Burbank Police Tasered And Pepper Sprayed An Autistic Teenager
A routine traffic stop ended with an autistic teenager being tasered and pepper sprayed by Burbank police, who allege that the teen became combative and punched the responding officer in the head.
The incident, which took place last Friday afternoon, began when Tawnya Nevarez, the teen's mother, was pulled over because her son wasn't wearing a seatbelt. The New York Daily News reports that the autistic 16-year-old became agitated after the officer approached the car on the front passenger side, where the teen was seated. According to KTLA, Nevarez told the officer that her son was autistic.
"The son felt threatened by the tone of voice and the body movement of the officer and at some point he got out of the car and there was some interaction," Areva Martin, the family's lawyer, told the Daily News.
According to a press release from the Burbank Police Department, the officer tried to "deescalate and disengage from the situation," after the teen became agitated, returning Nevarez's driver's license to her and issuing a warning instead of a citation. Police allege that the teen then told the officer that he was going to "fight him now," and kicked the car door open before striking the officer in the knees.
In their statement, BPD alleges that the teen continually advanced on the officer, necessitating the use of force:
The subject broke free from his mother and exited the vehicle. He removed clothing, approached the officer and took a fighting stance. He then advanced on the officer and, again using profanity, told the officer to pepper spray him. As the subject approached, the officer used his pepper spray, but it did not have an effect. The subject punched the officer multiple times on the head and upper body, knocking his glasses off. The officer then used his Taser to stop the subject’s combative behavior. The subject was then placed in handcuffs as additional officers arrived on-scene. No further force was involved in the detention.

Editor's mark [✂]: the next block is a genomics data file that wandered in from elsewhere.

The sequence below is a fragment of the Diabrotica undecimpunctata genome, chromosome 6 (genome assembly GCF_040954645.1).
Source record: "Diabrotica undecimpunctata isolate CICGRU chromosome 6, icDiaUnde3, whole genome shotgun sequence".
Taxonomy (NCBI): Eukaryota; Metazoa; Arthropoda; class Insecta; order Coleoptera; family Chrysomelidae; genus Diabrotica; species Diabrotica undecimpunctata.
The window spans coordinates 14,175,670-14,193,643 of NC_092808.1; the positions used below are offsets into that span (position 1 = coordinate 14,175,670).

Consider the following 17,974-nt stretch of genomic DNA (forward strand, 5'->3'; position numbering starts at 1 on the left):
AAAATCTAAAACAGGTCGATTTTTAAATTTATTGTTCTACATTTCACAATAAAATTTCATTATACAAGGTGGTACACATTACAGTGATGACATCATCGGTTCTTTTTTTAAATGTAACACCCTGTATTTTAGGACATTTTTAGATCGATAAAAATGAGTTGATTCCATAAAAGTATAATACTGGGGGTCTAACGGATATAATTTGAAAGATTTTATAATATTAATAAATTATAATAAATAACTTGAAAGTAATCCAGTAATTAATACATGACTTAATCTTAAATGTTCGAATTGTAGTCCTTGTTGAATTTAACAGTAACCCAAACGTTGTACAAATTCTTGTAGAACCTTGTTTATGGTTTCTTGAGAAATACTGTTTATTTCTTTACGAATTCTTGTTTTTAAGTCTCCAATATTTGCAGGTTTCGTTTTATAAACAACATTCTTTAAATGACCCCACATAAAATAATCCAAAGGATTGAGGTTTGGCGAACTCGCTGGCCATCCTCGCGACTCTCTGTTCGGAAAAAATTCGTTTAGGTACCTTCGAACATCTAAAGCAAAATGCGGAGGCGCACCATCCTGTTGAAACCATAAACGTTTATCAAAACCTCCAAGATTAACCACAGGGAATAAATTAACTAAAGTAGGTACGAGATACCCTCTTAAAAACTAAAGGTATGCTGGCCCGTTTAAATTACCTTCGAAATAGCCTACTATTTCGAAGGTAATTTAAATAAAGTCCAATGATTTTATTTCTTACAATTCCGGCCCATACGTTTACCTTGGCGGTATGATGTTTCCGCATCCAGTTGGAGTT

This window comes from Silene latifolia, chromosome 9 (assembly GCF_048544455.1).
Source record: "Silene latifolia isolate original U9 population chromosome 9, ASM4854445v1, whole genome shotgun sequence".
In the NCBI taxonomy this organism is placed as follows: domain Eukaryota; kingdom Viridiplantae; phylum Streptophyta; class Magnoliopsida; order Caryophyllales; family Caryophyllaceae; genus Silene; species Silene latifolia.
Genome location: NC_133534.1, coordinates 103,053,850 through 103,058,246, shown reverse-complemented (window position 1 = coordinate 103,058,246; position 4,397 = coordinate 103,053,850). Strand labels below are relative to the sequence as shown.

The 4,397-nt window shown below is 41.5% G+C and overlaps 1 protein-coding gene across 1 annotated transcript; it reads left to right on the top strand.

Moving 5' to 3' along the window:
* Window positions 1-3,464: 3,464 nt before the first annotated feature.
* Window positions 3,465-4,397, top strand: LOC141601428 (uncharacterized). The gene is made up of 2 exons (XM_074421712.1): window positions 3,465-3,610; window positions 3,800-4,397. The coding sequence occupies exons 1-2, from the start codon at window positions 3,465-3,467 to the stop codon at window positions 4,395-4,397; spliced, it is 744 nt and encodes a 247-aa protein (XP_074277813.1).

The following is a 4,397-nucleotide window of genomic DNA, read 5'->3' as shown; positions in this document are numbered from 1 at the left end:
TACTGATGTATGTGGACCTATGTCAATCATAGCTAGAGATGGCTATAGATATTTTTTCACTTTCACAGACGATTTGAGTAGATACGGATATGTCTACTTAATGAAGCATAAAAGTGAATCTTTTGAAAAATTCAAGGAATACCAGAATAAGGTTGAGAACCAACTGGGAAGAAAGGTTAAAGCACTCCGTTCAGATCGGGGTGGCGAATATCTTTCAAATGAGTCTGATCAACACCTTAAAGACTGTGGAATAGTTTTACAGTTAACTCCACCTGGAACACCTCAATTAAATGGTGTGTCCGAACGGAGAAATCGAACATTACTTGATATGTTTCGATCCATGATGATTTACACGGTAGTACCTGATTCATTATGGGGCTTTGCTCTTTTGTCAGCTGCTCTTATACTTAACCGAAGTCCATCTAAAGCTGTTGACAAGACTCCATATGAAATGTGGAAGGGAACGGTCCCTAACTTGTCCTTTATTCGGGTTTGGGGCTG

Nevarez told the L.A. Times that her 14-year-old son and 3-year-old niece were in the car with her and her 16-year-old son, and that the 14-year-old was also pepper sprayed.
The autistic teen, who was medically cleared at a local hospital following the incident before being transported a mental health facility, will appear in court within 60 days on possible assault charges, according to KTLA.
"There's no reason that a routine traffic stop with a 16-year-old autistic kid should ever end with that kid on the ground being tased, being pepper-sprayed and having a seizure," the family's lawyer told KTLA.
"The bottom line is we have someone that attacked a police officer, the officer defended himself. It sounds like this man needs some help, and we are working to get him the help he needs through the processes we have available to us," Burbank police spokesman Sgt. Claudio Losacco said to KTLA.
"It was the worst moment of my life," Nevarez told reporters at a press conference.